The resulting percentage represents the difference between the volumes obtained by AAM tracing and each automated method expressed as a percentage of the AAM obtained volume. Paired Student’s t-tests to assess the significance of differences between automated and AAM segmentations across all of the above metrics were performed using SPSS v16 (SPSS, Inc., Chicago, IL).

Additionally, after checking the normality of the distribution using the Kolmogorov-Smirnov test, Pearson correlations between FreeSurfer/SPM and AAM segmentations were also calculated to assess the degree of association between these measures using SPSS and R v2.9.1 (R Foundation for Statistical Computing, Vienna, Austria). As an adjunct to traditional correlation methods, we used R to construct Bland-Altman plots, which are commonly used in the methodological scientific literature to examine the association between two methods without the underlying assumption that one method is superior to the other. This is accomplished by plotting the difference between the two measures of each case against the mean of these measures. The distribution of the differences between each method and AAM tracing was also plotted in order to reveal any systematic error present in the automated measurements.

As a secondary set of analyses, volumetric data from both automated methods, as well as AAM tracing, was examined in conjunction with several commonly measured clinical markers of HIV disease severity: nadir CD4 count, age, duration of infection, CD4 count at time of image acquisition, AIDS dementia complex (ADC) stage, and plasma viral load (PVL) (Table 1). The rationale for this approach was that an effective automated segmentation method will return results accurate enough to detect relationships with clinical data similar to those that can be detected with AAM tracing. The correlations between continuous variables were estimated using Pearson’s correlation coefficient, with the following adjustments: 1) in order to account for skewed distributions, nadir CD4 and CD4 counts were natural log transformed prior to analyses; 2) ADC stage was treated as ordinal data and a polyserial correlation was used; 3) plasma viral load was dichotomized to account for different assay sensitivity limits across sites and a skewed distribution, and a biserial correlation was used. Results from these correlational analyses were directly compared to one another for each volume/clinical variable comparison using the paired.r function of the R psych package, because it can account for the inherent correlation between the volumetric measurements of the methods being compared.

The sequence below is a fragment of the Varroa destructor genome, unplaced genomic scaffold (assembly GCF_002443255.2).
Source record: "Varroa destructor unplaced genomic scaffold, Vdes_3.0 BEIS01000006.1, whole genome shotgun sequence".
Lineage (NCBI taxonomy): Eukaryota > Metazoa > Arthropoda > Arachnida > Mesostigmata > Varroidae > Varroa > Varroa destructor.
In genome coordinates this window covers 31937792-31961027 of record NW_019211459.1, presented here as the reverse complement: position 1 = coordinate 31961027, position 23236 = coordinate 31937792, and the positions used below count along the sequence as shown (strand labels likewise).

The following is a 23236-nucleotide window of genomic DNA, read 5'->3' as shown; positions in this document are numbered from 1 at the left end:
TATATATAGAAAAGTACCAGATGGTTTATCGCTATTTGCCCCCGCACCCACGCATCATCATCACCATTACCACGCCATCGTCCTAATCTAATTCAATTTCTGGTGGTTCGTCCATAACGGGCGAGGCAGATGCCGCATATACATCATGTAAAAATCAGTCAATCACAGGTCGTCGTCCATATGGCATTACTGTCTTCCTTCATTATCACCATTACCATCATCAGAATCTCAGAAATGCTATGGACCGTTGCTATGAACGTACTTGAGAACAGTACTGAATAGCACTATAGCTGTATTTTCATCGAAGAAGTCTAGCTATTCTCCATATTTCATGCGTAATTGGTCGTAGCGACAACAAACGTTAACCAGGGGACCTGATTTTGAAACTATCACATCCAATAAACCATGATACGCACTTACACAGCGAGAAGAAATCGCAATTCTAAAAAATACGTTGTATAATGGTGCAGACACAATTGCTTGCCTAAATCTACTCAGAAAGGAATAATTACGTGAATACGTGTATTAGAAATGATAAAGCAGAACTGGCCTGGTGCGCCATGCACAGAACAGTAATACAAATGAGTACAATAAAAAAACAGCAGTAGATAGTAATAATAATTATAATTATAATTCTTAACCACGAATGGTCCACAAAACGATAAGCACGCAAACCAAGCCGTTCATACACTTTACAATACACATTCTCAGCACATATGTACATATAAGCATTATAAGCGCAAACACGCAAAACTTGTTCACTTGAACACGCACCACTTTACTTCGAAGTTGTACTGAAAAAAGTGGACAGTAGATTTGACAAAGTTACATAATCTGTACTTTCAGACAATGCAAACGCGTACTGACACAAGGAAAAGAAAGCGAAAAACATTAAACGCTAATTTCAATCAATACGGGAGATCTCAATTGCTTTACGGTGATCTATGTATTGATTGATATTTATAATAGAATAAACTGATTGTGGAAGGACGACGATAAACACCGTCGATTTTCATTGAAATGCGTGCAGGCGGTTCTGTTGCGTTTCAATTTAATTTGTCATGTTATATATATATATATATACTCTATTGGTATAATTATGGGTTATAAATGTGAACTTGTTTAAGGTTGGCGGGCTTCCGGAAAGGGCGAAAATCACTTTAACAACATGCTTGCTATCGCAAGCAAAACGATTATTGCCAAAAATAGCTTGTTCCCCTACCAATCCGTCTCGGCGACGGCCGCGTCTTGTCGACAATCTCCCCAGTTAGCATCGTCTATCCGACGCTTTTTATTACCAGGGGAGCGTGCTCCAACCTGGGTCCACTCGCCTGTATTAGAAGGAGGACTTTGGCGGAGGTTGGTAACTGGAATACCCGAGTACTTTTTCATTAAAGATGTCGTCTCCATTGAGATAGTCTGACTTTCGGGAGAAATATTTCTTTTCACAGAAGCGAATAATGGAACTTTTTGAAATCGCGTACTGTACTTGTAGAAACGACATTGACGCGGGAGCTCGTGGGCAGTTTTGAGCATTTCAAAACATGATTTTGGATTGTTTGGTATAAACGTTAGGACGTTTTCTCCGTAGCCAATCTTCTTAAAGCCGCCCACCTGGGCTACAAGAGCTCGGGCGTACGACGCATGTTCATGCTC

Table 1
Common clinical measures of HIV progression.


Spatial overlap with AAM segmentation

As measured by the dice coefficient, FreeSurfer (FS) segmentations exhibited significantly higher (paired t-test, p < 0.001) mean spatial overlap in all structures (Figure 1). This difference was most pronounced in the right amygdala (FS 0.740 ± 0.071; IBASPM 0.259 ± 0.114) and right hippocampus (FS 0.749 ± 0.069; IBASPM 0.374 ± 0.112). While the difference in dice coefficients was smallest in the right caudate (FS 0.813 ± 0.065; IBASPM 0.721 ± 0.128), the difference was nonetheless significant (p < 0.001).

Figure 1
FreeSurfer achieved significantly higher spatial overlap with AAM segmentation in every structure. Error bars indicate one standard deviation.

The mean sensitivity of IBASPM did surpass that of FreeSurfer in the right caudate (FS 0.666 ± 0.060; IBASPM 0.714 ± 0.150; p < 0.001). However, FreeSurfer sensitivity was significantly higher (p < 0.001) in all other structures examined (Figure 2).

Figure 2
FreeSurfer achieved significantly higher mean sensitivity (i.e., fraction of structure voxels correctly identified) in all structures except the right caudate, in which IBASPM sensitivity was significantly higher. Error bars indicate one standard deviation. ...

Absolute volume difference relative to AAM measurement

FreeSurfer volumes were significantly closer (paired t-test, p < 0.01) to the AAM segmented results in five of the eight structures examined (Figure 3), with the difference being most prominent in the left caudate (FS 6.76% ± 5.71%; IBASPM 26.05% ± 47.76%) and left putamen (FS 13.99% ± 5.44%; IBASPM 40.48% ± 28.38%). IBASPM volumes were more accurate in the right amygdala and the hippocampus in both hemispheres (p < 0.01), with the largest discrepancy in the right hippocampus (FS 28.64% ± 7.13%; IBASPM 15.43% ± 10.62%). In all cases, these differences were found to be significant (p < 0.01). IBASPM exhibited higher variability in measurement accuracy across all structures.

Figure 3
FreeSurfer achieved significantly lower mean absolute volume difference relative to AAM segmentation in five of eight structures, while IBASPM differences were significantly lower in the right amygdala and left/right hippocampus. Error bars indicate one ...

Consistency of automated methods relative to AAM segmentation

Consistency between FreeSurfer/IBASPM and AAM tracing was measured using Pearson’s rho. The coefficients of FreeSurfer volumes to those of AAM tracing were significantly higher (p<0.003) than those of IBASPM to AAM results across all structures (Figure 4). This difference was particularly apparent in the putamen in both left (FS: 0.874; IBASPM: 0.171) and right (FS: 0.771; IBASPM: 0.364) hemispheres, as well as the right hippocampus (FS: 0.754; IBASPM: 0.345).

Figure 4
Correlations between FreeSurfer and AAM obtained volumes were significantly higher in all eight structures.